Proponents: Francisco Schlenker, Phillip Buelow
Construction and testing of small-scale microbial digester that produces usable methane gas.
Various designs exist, some more complicated than others. Essentially is comprised of a sealed digesting vessel in which compost, manure and/or vegetable scraps combined with water and a microbial inoculation produce methane as a by product of microbial metabolism. The gas is then drawn off and burned. Difference in designs mainly revolve around how to accomplish this second step. Some employ a separate gas storage vessel, more simple designs collect the gas above the digesting slurry. Youtube video of a design that I think is sophisticated enough without being difficult for a preliminary effort: http://www.youtube.com/watch?v=l5e_2W71jMM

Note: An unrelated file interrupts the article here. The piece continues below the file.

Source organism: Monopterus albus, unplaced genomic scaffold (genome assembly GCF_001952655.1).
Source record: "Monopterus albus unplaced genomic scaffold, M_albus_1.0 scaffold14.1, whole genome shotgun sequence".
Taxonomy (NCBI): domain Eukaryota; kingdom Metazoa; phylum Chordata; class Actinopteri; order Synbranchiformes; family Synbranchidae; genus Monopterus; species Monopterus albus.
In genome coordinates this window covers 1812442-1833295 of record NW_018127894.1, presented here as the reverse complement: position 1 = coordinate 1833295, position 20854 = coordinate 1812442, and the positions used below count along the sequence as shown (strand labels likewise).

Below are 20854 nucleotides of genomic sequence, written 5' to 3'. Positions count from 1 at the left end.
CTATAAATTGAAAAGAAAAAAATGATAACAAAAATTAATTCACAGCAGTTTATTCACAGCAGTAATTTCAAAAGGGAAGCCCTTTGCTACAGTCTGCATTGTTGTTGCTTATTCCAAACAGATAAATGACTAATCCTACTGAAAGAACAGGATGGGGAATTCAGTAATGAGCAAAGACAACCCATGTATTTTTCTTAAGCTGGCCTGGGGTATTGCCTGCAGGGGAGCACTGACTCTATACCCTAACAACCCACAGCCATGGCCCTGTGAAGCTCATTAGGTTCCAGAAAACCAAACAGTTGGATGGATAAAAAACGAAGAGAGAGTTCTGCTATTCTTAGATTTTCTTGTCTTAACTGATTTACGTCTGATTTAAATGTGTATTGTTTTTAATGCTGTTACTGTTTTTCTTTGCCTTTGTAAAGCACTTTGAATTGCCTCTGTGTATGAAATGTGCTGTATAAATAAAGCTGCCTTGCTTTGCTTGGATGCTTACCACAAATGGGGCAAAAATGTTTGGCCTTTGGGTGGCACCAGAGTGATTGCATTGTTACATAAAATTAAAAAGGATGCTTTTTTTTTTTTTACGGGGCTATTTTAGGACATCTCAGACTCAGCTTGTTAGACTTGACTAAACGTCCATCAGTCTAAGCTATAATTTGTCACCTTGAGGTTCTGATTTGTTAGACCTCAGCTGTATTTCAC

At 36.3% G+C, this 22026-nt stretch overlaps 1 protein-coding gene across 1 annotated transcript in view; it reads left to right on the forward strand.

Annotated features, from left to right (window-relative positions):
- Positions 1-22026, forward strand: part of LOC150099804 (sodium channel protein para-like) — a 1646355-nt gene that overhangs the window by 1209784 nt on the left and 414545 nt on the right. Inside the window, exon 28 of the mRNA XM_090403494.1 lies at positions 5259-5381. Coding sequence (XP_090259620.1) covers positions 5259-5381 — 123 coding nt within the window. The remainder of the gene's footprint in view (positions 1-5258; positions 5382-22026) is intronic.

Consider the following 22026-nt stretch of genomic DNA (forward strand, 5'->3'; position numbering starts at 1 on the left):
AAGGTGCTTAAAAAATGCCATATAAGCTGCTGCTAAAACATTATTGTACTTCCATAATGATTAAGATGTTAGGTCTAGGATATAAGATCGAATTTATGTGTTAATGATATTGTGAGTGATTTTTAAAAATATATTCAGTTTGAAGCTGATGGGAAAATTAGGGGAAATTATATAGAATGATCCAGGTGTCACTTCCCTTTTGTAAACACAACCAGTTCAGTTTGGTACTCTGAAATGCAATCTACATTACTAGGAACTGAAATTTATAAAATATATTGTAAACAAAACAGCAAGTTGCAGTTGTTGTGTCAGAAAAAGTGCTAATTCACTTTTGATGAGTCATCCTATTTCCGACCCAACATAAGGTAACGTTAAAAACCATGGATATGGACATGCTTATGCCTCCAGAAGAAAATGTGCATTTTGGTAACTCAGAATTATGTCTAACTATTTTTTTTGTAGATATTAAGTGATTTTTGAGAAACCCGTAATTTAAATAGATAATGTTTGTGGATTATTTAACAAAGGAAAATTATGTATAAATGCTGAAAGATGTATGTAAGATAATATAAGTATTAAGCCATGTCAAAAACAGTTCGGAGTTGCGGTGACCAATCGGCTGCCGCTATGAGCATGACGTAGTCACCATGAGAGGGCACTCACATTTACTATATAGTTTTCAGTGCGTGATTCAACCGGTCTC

Based on the above design and others - two to three 55 gallon plastic drums; PVC Tubing, connectors, etc.; manure/vegetable scraps and microbes; and the tools necessary to assemble the system seem like the basic requirements. Refinements to the basic system seem not to require too many extra materials, maybe a little metal working and some creative sourcing.
Seems simple enough if done carefully, also potentially fun. The time frame to get usable gas from what I understand is about two weeks after set up.
Initial objective to get combustible gas with a later focus on filtration and clean burning methane. Safety important here.